Marshall v. Superintendent
OPINION AND ORDER DENYING 3 Amended Petition, the Petitioner is DENIED a certificate of appealability and this case is DISMISSED, ***Civil Case Terminated. (cc: Marshall) Signed by Senior Judge James T Moody on 12/29/16. (mlc)
UNITED STATES DISTRICT COURT
NORTHERN DISTRICT OF INDIANA
SOUTH BEND DIVISION
ANDRE MARSHALL, JR.,
No. 3:15 CV 49
OPINION AND ORDER
Andre Marshall, Jr., a pro se prisoner, filed an amended petition for writ of
habeas corpus challenging his conviction and 42-year sentence on April 24, 2013, under
cause number 45G02-1009-FB-00095. (DE # 3.) Respondent argues that the petition
should be denied because Marshall’s claims are procedurally defaulted. This court
agrees. For the reasons stated below, the amended petition is DENIED, the petitioner is
DENIED a certificate of appealability, and this case is DISMISSED.
In deciding this habeas petition, the court must presume the facts set forth by the
state courts are correct. 28 U.S.C. § 2254(e)(1). It is Marshall’s burden to rebut this
presumption with clear and convincing evidence. Id. On direct appeal, the Indiana
Court of Appeals set forth the facts surrounding Marshall’s offenses as follows:
On July 24, 2010, Gregory Mason, Jr., was driving in Gary. While stopped
at an intersection, Mason waved Marshall, who was on foot, across the
street. Instead of crossing the street, Marshall approached the passenger
side of Mason’s car and lifted his shirt, revealing a gun. Marshall then got
into Mason’s car and demanded money. Marshall threatened to kill
Mason and unsatisfied with the $30 Mason gave him, pointed the gun at
Mason and demanded that Mason take him to Mason’s house to get more
money. In an effort to protect his children, Mason drove to his aunt’s
house instead of his own house. While at Mason’s aunt’s house, Marshall
took Mason’s necklace, watch and wedding rink, hit him with the gun
several times, and threatened to kill him. Mason then offered to withdraw
money from an ATM, and drove to a nearby bank while Marshall pointed
the gun at him. Mason was able to withdraw $200 but an attempt to
withdraw another $200 was declined. While Mason drove to another
bank, Marshall again threatened to kill Mason and hit him with the gun.
Mason went to a walk-up ATM machine and twice tried to withdraw
more money. Mason then fled on foot and flagged down help. Marshall
was later apprehended in Indianapolis driving Mason’s car. Marshall was
eventually charged with Class B felony car jacking, Class felony
confinement, Class B felony robbery, two counts of Class C felony battery,
Class C felony intimidation, and Class D felony point a firearm. A jury
trial was conducted in August 2011. Marshall was acquitted of the car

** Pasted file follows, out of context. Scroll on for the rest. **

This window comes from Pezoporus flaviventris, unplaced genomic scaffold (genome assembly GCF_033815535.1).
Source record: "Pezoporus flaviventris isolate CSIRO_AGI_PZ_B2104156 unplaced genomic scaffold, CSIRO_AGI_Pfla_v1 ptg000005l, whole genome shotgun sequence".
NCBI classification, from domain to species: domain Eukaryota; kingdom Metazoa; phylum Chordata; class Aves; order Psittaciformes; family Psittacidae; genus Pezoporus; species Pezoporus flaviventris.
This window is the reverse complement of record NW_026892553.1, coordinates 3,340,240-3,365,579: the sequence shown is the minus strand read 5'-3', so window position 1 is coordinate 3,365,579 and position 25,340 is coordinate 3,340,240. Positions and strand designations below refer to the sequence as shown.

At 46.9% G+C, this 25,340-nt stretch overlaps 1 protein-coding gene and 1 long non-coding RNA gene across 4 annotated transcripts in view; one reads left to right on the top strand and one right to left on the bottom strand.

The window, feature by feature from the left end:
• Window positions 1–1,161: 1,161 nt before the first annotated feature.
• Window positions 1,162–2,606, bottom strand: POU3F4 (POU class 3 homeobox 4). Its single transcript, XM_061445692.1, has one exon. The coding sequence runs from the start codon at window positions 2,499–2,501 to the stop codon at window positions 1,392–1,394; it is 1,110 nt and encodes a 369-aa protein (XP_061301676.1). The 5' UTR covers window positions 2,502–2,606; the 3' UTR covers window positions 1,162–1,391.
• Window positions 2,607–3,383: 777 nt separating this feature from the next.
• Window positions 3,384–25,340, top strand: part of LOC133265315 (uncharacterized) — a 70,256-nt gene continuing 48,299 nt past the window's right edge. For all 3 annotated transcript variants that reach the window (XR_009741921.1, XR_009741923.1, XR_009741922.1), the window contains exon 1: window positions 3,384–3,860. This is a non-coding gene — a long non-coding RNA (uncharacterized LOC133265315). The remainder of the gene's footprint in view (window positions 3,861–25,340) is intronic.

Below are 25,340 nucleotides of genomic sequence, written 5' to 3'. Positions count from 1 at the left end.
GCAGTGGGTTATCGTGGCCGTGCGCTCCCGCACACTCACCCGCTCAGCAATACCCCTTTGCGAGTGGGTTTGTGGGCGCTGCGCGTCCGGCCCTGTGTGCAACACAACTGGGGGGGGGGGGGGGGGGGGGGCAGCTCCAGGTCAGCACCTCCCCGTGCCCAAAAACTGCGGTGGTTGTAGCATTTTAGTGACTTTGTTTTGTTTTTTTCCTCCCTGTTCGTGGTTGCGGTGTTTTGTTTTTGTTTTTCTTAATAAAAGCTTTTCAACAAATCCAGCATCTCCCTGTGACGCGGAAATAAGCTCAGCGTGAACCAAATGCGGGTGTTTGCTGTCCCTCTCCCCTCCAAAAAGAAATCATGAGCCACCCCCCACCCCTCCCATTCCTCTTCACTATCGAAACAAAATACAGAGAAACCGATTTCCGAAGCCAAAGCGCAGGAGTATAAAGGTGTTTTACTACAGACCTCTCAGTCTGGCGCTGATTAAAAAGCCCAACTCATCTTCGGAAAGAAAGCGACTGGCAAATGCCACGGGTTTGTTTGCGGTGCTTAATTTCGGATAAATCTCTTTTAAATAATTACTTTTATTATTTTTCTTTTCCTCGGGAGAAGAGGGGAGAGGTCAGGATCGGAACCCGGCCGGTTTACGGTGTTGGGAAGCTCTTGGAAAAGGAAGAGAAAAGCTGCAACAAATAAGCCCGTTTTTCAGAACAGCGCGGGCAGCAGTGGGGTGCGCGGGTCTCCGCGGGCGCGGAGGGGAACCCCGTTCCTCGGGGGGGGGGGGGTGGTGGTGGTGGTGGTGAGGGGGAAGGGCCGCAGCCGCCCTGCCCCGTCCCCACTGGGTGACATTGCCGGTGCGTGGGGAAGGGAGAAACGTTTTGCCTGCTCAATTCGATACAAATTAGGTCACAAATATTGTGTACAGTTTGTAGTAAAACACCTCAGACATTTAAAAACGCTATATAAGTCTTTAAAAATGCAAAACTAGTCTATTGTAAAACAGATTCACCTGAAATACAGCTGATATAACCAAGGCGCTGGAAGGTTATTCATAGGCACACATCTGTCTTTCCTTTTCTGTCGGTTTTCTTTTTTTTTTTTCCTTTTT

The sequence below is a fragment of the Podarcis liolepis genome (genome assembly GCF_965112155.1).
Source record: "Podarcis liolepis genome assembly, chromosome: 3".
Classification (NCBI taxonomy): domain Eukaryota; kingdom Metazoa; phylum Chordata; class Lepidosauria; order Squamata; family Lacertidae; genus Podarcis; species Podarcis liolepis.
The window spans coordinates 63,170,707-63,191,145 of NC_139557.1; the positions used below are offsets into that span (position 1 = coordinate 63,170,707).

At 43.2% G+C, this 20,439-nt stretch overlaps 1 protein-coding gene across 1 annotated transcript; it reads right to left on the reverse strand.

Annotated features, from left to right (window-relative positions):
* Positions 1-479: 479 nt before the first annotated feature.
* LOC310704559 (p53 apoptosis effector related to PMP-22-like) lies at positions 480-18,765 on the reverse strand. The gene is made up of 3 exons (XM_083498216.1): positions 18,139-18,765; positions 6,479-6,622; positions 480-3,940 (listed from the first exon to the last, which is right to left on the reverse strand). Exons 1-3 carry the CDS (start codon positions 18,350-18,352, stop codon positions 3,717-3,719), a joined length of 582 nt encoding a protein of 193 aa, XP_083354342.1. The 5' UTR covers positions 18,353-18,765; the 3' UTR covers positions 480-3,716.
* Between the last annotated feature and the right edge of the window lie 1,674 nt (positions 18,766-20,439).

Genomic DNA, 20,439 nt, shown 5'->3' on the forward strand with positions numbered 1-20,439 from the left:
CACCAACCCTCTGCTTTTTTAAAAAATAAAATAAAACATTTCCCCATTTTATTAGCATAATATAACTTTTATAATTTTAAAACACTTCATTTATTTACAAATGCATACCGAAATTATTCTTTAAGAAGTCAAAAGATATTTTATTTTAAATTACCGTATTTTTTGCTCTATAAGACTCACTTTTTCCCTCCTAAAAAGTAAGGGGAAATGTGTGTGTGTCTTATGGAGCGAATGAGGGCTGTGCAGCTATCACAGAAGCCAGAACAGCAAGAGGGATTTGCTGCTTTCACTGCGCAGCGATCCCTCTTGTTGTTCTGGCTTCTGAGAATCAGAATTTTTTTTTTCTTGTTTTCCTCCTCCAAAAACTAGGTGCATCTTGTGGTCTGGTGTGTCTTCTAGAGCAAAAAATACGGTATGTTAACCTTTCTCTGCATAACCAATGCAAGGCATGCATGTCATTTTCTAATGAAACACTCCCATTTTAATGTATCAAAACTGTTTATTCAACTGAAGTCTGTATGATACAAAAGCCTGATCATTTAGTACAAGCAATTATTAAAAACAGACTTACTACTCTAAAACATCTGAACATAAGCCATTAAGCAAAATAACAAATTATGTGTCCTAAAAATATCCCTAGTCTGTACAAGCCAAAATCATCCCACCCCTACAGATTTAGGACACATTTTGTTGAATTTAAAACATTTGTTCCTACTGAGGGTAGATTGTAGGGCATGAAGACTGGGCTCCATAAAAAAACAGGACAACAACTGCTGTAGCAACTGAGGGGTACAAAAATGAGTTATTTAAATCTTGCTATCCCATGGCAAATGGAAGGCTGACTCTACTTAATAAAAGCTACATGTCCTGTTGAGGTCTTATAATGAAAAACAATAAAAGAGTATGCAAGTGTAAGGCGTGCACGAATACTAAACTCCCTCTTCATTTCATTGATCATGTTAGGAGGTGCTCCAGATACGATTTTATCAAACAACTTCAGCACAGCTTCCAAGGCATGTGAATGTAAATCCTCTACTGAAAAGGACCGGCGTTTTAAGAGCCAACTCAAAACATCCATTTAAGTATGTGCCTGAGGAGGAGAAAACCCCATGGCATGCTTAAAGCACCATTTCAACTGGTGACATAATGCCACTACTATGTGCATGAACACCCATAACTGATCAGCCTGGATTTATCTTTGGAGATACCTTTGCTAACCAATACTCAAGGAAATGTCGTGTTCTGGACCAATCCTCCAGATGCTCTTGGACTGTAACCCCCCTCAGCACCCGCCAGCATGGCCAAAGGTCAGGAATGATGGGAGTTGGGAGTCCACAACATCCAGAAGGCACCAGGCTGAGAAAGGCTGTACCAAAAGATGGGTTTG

jacking charge and found guilty of battery as a Class A misdemeanor, and
the jury was deadlocked on the remaining count. In November 2011, the
trial court entered a judgment of conviction on the battery charge, and
Marshall was sentenced to 320 days in jail on that charge.
On March 25, 2013, Marshall was retried on the confinement, robbery,
intimidation, and pointing a firearm charges. A jury found him guilty as
charged. (Ex. E).
The trial court entered judgment and sentenced Marshall to forty-two
Marshall v. State, 45A03-1305-CR-191, slip op. 2-4 (Ind. Ct. App. Jan. 29, 2014); (DE # 95.)
On direct appeal, Marshall raised four arguments: (1) whether the trial court
improperly permitted hearsay under the Indiana Rules of Evidence; (2) whether the
trial court erred in admitting evidence of Marshall’s prior bad conduct; (3) whether the
trial court failed to properly sentence him; and (4) whether the trial court erred in not
merging the previous battery conviction with his robbery conviction in the second trial.
(DE ## 9-2; 9-3.) On January 29, 2014, the Indiana Court of Appeals affirmed his
conviction and sentence. (DE # 9-5.) Marshall then sought transfer to the Indiana
Supreme Court where he raised two arguments: (1) whether the Indiana Court of
Appeals failed to consider the proportionality of the sentence imposed; and (2) whether
the Indiana Court of Appeals failed to merge his convictions for battery and robbery.
(DE # 9-6.) The Indiana Supreme Court denied transfer on May 1, 2014. (DE # 9-2.)
On March 13, 2015, Marshall filed his amended federal habeas petition raising
two grounds for relief. First, Marshall claims that the trial court improperly admitted
hearsay in violation of the Sixth Amendment and the Confrontation Clause, and the
Indiana Constitution. Second, Marshall argues that the trial court improperly sentenced
him on both the battery and robbery convictions in violation of the Fifth Amendment
and the principles of double jeopardy. (DE # 5.)
This petition is governed by the provisions of the Anti-Terrorism and Death
Penalty Act of 1996 (“AEDPA”). See Lindh v. Murphy, 521 U.S. 320, 336 (1997). AEDPA
allows a district court to issue a writ of habeas corpus on behalf of a person in custody
pursuant to a state court judgment “only on the ground that he is in custody in
violation of the Constitution or laws or treaties of the United States.” 28 U.S.C. §
2254(a). The court can grant an application for habeas relief if it meets the requirements
of 28 U.S.C. § 2254(d), which provides:
An application for a writ of habeas corpus on behalf of a person in
custody pursuant to the judgment of a State court shall not be granted
with respect to any claim that was adjudicated on the merits in State court
proceedings unless the adjudication of the claim—
(1) resulted in a decision that was contrary to, or involved an
unreasonable application of, clearly established Federal law, as
determined by the Supreme Court of the United States; or